28 May 2018 Sport, parks, & leisure: daily news and jobs
 
 
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Leisure Management - Growing Goalball

Growing grass roots

Growing Goalball


Providing excellent opportunities for visually impaired people to get active, new CEO Mark Winder describes Goalball UK’s plans for attracting more players and setting up clubs across the country

Winder is excited about Goalball’s growth
Goalball utilises a ball with bells inside it and raised markings on the court
Blackout goggles enable a level playing field amongst competitors © Chris Radburn/PA Archive/PA Images
Several Team GB players credit London 2012 as their watershed moment

Goalball was originally created to rehabilitate soldiers after WWII and is the only sport designed specifically for the blind and visually impaired (VI). Played with blindfolds and a ball with bells inside it, it’s open to all levels of visual impairment at elite competitions, and absolutely anyone can play at a club level.

As the new CEO, I’m fortunate enough to be joining the sport at an incredibly exciting time for the grassroots game. Participation has increased by 425 per cent over the last funding cycle, meeting Sport England targets two years early. With over 30 clubs across the country – double the number active in 2012 – more people than ever are experiencing this fantastic sport.

Though we didn’t have teams at Rio, we’re still capitalising on the boost that London 2012 gave us. Several of our current Team GB players point to the London Games as a watershed moment for them. Unlike many other sports, which have struggled to keep up participation, our growth has been remarkable.

Team effort
This success has its roots in our vibrant regional clubs and the dedication of the volunteers who run them. We only have a handful of paid staff, making our small army of referees and coaches vital to the grassroots game. We often say that when you take up Goalball, you’re joining a community rather than a sport.

By hosting regular coaching courses around the country we’re able to renew our reserves of qualified volunteers as well as giving the friends and family of players the chance to be more actively involved. A volunteer shortage is the most significant barrier to our expansion and their recruitment is just as vital as attracting new players. Consequently, a lot of our campaign activity is focused on promoting individual clubs in order to raise their profile regionally.

The activity goal
Centrally, we’re very much aware of the thousands of VI people who could benefit from Goalball. Only one per cent of VI people currently have access to Goalball facilities and training, meaning tens of thousands of people are missing out on the very tangible health, social and economic benefits through participation in sport – and society as a whole is missing out on the contribution they could make. Our goal is to reach as many of them as possible.

The south west of the country, for example, currently has no regularly active clubs, and the remarkable response we’ve seen to the new London Elephants club makes it clear that more are needed in the capital to meet demand.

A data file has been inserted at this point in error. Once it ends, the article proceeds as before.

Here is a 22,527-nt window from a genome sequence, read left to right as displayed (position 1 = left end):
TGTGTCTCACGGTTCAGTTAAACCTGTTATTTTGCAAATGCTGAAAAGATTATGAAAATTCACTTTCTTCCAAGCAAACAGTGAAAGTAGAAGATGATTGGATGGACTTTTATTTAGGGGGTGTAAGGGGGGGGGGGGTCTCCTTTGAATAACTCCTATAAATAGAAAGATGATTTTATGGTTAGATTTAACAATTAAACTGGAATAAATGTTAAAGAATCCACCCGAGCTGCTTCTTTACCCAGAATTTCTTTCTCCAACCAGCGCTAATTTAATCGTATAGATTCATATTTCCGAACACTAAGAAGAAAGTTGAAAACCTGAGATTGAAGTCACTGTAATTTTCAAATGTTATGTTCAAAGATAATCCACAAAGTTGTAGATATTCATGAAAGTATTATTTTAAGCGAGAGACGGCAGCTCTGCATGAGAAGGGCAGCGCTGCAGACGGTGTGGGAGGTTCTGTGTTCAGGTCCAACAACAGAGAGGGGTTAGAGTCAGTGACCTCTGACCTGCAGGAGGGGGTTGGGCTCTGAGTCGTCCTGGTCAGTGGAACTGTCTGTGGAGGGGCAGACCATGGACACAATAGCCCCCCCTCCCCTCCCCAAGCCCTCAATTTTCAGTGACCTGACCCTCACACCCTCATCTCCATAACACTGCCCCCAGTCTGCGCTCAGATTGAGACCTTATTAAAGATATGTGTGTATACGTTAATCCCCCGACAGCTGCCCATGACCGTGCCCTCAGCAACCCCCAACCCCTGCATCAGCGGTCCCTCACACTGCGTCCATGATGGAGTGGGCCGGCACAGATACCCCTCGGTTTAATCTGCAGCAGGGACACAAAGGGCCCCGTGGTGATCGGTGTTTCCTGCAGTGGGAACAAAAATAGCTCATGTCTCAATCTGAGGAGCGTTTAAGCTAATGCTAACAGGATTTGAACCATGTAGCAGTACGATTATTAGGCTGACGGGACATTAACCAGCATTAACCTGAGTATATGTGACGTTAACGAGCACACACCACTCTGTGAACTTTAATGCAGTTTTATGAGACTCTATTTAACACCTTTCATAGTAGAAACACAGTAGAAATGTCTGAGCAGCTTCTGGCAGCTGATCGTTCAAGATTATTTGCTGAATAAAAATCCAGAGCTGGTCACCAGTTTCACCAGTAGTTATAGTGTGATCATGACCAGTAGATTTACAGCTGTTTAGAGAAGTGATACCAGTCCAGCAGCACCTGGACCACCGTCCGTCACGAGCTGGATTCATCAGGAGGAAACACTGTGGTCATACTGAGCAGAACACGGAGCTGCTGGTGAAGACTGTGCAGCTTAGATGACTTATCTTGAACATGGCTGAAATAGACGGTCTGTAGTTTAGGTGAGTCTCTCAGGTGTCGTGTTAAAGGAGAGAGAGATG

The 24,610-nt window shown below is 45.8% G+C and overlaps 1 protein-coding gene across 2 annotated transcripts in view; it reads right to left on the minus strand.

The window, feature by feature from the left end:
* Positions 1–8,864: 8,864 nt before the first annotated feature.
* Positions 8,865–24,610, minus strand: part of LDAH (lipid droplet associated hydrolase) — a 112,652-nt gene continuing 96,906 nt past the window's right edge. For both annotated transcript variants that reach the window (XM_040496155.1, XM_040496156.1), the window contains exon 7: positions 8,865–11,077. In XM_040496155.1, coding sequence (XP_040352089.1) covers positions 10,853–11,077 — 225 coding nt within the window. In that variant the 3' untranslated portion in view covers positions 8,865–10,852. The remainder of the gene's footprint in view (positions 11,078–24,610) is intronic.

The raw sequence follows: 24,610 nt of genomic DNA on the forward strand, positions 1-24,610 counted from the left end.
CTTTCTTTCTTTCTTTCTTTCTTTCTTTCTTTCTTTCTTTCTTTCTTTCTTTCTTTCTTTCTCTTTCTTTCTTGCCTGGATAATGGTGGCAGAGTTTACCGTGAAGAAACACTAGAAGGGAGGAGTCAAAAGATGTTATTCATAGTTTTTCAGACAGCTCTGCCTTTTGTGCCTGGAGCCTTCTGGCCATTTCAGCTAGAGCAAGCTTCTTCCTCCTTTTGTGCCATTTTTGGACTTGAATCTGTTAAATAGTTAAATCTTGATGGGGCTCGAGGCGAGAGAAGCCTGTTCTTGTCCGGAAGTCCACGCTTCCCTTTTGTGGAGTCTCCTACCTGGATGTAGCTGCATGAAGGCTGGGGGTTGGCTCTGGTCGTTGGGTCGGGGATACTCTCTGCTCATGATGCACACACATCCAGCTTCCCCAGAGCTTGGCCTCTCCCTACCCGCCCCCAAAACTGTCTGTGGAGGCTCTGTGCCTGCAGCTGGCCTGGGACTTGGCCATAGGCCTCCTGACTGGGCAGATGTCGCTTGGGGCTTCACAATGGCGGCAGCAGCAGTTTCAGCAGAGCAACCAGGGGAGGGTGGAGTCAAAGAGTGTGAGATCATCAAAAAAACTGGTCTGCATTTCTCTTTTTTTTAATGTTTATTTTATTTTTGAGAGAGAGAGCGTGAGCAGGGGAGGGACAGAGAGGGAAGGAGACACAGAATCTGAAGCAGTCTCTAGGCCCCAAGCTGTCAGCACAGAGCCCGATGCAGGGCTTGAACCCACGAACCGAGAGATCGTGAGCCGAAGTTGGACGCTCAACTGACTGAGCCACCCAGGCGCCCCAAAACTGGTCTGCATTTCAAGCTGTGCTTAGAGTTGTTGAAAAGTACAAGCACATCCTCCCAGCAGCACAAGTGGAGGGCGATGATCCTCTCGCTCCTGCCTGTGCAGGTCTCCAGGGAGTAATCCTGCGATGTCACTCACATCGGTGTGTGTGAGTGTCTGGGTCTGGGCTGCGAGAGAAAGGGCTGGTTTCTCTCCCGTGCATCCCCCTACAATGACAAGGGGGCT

New funding from Sport England will be vital to this much needed expansion. The Towards an Active Nation strategy, launched last year, aligned perfectly with Goalball UK’s values, and the subsequent £1.4m from Sport England will help us to meet our ambitions and those of the Government.

Educating new players
The level of inactivity among VI people means that we reach many players through organisations and services that are unrelated to sport. Schools, charities and local councils are all routes to reach potential new players. Higher-education providers, in particular, have been incredibly active centres for the sport. As well at the Royal National College for the Blind (RNC), universities such as Cambridge University boast incredibly strong teams that have inspired others to get involved. We’ll continue to strengthen these relationships with a particular emphasis on school outreach and junior programmes, in order to reach younger players.

In Goalball, blackout goggles are worn, ensuring all players have the same level of blindness. This allows anyone to get involved. By holding more sessions in schools, VI kids will be able to get active with their sighted friends, simultaneously destigmatising visual impairment and introducing new players to the game.

Branching out
We also hope to build on previous successes in engaging traditionally inactive groups. The additional £200,000 from Sport England has been explicitly earmarked with this in mind. With it, we’ll be able to run more of our incredibly popular ‘This Girl Can’ sessions and support new clubs with the cost of hiring venues. This will make it possible to branch out into lower socio-economic locations and to reach VI people who have previously not had access to sport.

Growth will often be driven by the players themselves. Due to our exceptional retention rate, many of those who are involved with the sport progress to a point where they want to branch out into coaching or running a club. Laura Perry and Dan Roper, Team GB players, are good examples. After training at the RNC, they moved to Cambridgeshire and founded the Fen Tigers.

Elite inspiration
To us, grassroots and elite play are intrinsically linked. As our GB players aim for Tokyo 2020, they’re inspiring a new generation of players.

Goalball truly transforms lives and our aim is to ensure every VI person in the UK has the opportunity to discover the sport for themselves.


Originally published in Sports Management Sep Oct 2017 issue 133
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